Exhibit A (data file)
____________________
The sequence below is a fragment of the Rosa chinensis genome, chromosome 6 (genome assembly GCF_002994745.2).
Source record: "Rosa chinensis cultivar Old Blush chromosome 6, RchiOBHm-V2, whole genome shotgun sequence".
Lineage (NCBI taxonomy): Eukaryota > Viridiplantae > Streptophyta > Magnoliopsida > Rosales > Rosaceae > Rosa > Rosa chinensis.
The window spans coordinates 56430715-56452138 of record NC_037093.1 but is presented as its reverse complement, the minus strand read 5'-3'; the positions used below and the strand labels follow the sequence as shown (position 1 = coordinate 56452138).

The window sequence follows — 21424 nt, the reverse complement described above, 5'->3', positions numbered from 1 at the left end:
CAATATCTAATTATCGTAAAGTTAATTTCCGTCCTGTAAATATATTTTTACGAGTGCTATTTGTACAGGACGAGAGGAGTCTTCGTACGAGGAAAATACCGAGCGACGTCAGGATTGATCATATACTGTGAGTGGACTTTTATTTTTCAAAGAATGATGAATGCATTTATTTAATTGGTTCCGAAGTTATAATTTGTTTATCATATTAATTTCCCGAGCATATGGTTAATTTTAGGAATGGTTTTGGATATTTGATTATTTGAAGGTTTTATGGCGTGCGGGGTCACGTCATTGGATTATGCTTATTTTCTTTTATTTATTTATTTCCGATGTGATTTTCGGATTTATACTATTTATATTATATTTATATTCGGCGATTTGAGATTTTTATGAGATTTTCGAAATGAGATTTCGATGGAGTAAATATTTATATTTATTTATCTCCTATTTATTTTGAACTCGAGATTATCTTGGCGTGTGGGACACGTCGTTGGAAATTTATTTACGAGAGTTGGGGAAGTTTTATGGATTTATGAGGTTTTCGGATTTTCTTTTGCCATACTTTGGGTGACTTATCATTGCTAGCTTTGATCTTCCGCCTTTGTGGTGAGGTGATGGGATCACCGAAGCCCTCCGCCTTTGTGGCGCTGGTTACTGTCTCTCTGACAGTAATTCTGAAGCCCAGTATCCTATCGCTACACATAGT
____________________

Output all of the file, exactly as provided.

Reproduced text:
The sequence below is a fragment of the Rosa chinensis genome, chromosome 6 (genome assembly GCF_002994745.2).
Source record: "Rosa chinensis cultivar Old Blush chromosome 6, RchiOBHm-V2, whole genome shotgun sequence".
Lineage (NCBI taxonomy): Eukaryota > Viridiplantae > Streptophyta > Magnoliopsida > Rosales > Rosaceae > Rosa > Rosa chinensis.
The window spans coordinates 56430715-56452138 of record NC_037093.1 but is presented as its reverse complement, the minus strand read 5'-3'; the positions used below and the strand labels follow the sequence as shown (position 1 = coordinate 56452138).

The window sequence follows — 21424 nt, the reverse complement described above, 5'->3', positions numbered from 1 at the left end:
CAATATCTAATTATCGTAAAGTTAATTTCCGTCCTGTAAATATATTTTTACGAGTGCTATTTGTACAGGACGAGAGGAGTCTTCGTACGAGGAAAATACCGAGCGACGTCAGGATTGATCATATACTGTGAGTGGACTTTTATTTTTCAAAGAATGATGAATGCATTTATTTAATTGGTTCCGAAGTTATAATTTGTTTATCATATTAATTTCCCGAGCATATGGTTAATTTTAGGAATGGTTTTGGATATTTGATTATTTGAAGGTTTTATGGCGTGCGGGGTCACGTCATTGGATTATGCTTATTTTCTTTTATTTATTTATTTCCGATGTGATTTTCGGATTTATACTATTTATATTATATTTATATTCGGCGATTTGAGATTTTTATGAGATTTTCGAAATGAGATTTCGATGGAGTAAATATTTATATTTATTTATCTCCTATTTATTTTGAACTCGAGATTATCTTGGCGTGTGGGACACGTCGTTGGAAATTTATTTACGAGAGTTGGGGAAGTTTTATGGATTTATGAGGTTTTCGGATTTTCTTTTGCCATACTTTGGGTGACTTATCATTGCTAGCTTTGATCTTCCGCCTTTGTGGTGAGGTGATGGGATCACCGAAGCCCTCCGCCTTTGTGGCGCTGGTTACTGTCTCTCTGACAGTAATTCTGAAGCCCAGTATCCTATCGCTACACATAGT